TODAY is World Press Freedom Day — a day we remember and honour journalists who have been arrested or killed for just doing their job of reporting fearlessly on events as and when they happen.
Editor’s Memo with Dingilizwe Ntuli
But it seems in Zimbabwe this special day is annually marked by official threats to journalists who speak truth to power.
Last year, Information and Media minister Webster Shamu threatened journalists at privately-owned media houses with a return to an era of vicious repression if they persisted with an “anti-African and anti-Zimbabwe frenzy”, whose meaning he did not clarify.
Nonetheless, Shamu has already been beaten at his own game by our bombastic Police Commissioner-General Augustine Chihuri who this week threatened to arrest journalists for writing stories about security forces.
He was reacting to the Zimbabwe Independent’s lead story last week in which we exclusively reported that MDC-T defence and security secretary Giles Mutsekwa was in talks with security service chiefs to initiate discussions on power transfer after elections.
The story was not based on sources who declined to be named, but on an exclusive confirmation on record by Mutsekwa.
While Chihuri reserves the right to express his opinion, it is the threatening posture in which he responded that is disturbing.
Presidential spokesperson George Charamba also denied the story, but his response was quite temperate despite its own pressures.
Chihuri must be reminded he has more serious issues to deal with rather than threatening journalists.
Why threaten a journalist for quoting someone, and on record? If the claims are false, he must prove Mutsekwa is lying, not threaten reporters.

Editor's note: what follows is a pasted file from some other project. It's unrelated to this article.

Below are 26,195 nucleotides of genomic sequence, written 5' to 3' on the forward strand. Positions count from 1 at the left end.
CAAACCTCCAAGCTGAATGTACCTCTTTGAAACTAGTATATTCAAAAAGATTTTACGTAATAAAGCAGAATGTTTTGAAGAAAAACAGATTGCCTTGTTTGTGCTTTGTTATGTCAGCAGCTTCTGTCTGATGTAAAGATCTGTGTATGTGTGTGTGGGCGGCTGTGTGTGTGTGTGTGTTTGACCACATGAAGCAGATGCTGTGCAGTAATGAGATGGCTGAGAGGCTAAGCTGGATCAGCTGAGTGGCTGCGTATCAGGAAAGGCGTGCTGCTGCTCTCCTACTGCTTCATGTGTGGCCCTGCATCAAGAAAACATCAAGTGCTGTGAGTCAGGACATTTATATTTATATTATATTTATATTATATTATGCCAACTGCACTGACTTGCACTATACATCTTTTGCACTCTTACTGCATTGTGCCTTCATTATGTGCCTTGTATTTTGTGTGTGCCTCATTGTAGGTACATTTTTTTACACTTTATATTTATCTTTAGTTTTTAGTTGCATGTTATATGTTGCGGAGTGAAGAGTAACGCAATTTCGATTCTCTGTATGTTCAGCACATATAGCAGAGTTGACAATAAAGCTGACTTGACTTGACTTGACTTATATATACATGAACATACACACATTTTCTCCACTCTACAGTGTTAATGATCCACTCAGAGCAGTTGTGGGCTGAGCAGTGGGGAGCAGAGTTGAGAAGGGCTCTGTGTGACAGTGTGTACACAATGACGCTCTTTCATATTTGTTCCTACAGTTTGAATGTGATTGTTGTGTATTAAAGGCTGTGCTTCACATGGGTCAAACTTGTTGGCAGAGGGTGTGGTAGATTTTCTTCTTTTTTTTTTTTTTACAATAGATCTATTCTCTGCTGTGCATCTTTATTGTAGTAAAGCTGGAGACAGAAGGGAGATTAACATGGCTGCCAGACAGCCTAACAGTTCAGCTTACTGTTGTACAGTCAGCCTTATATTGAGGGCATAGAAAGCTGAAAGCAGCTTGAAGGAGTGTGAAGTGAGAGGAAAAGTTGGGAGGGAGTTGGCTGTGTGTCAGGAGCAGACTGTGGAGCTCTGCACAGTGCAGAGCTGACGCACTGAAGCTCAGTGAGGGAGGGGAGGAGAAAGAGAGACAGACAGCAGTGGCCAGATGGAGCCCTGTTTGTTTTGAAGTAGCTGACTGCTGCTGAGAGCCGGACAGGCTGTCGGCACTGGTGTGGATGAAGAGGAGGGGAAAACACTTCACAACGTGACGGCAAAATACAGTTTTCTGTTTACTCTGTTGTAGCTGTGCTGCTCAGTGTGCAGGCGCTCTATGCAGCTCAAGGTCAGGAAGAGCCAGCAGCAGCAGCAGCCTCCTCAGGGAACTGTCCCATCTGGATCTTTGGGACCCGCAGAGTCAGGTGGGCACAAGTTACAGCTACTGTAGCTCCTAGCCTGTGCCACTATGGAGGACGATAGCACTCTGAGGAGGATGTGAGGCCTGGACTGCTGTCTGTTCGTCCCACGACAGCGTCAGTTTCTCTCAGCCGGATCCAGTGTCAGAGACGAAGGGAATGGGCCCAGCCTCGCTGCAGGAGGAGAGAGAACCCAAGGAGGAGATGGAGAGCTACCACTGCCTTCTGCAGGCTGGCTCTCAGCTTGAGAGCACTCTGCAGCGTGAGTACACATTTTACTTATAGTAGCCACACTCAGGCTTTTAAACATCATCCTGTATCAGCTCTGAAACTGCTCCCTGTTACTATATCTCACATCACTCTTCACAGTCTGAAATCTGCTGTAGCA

Touts harass innocent passengers at kombi ranks on a daily basis, but Chihuri seems to believe that this is too trivial for a cop of his rank to comment on. We also constantly witness corruption and criminality by rogue police officers.
For most of his 20-year tenure as Zimbabwe’s top cop, the police has had little interest in fighting corruption. Instead, graft in the force is now a major irritant for most law-abiding citizens.
While most professional police forces around the world investigate crimes like corruption, kidnapping, theft, robbery, drug peddling and murder, these are the very same crimes our police officers are not effectively dealing with. Corruption is rampant in the Zimbabwe Republic Police (ZRP).
In case his officers haven’t told him, kombi drivers and touts now refer to the ZRP as Zimbavha Rinoba Pachena, which literally means a thief who steals in broad daylight.
It is public knowledge that some police officers have set up elaborate corrupt networks that extort bribes from motorists, street vendors and drivers of commuter omnibus and pirate taxis. Some even allegedly demand sexual favours from prostitutes and innocent women they round up every night outside several night spots in the Avenues.
Some of the police officers also demand bribes from shopkeepers and people who sell pirated products and stolen items. They have also been accused of running vending stalls and hiring people to sell pirated products seized from those who would have refused to pay bribes.
We have never heard the Commissioner-General declaring he will cleanse the force of rogue cops or potentially corrupt elements.
Should we interpret his silence to mean he doesn’t care about this but arresting journalists? We would want to challenge Chihuri to publicly declare as the police chief that those police officers caught in corrupt activities would suffer the consequences of the law.
Of course, we don’t expect him to accept our challenge because he has presided over his officers’ dereliction of duty.
Chihuri’s men and women hardly investigate reports of political violence where the perpetrators are Zanu PF supporters.
Against this background, Chihuri should be more concerned his force contains corrupt elements instead of unnecessarily threatening journalists just for doing their job.'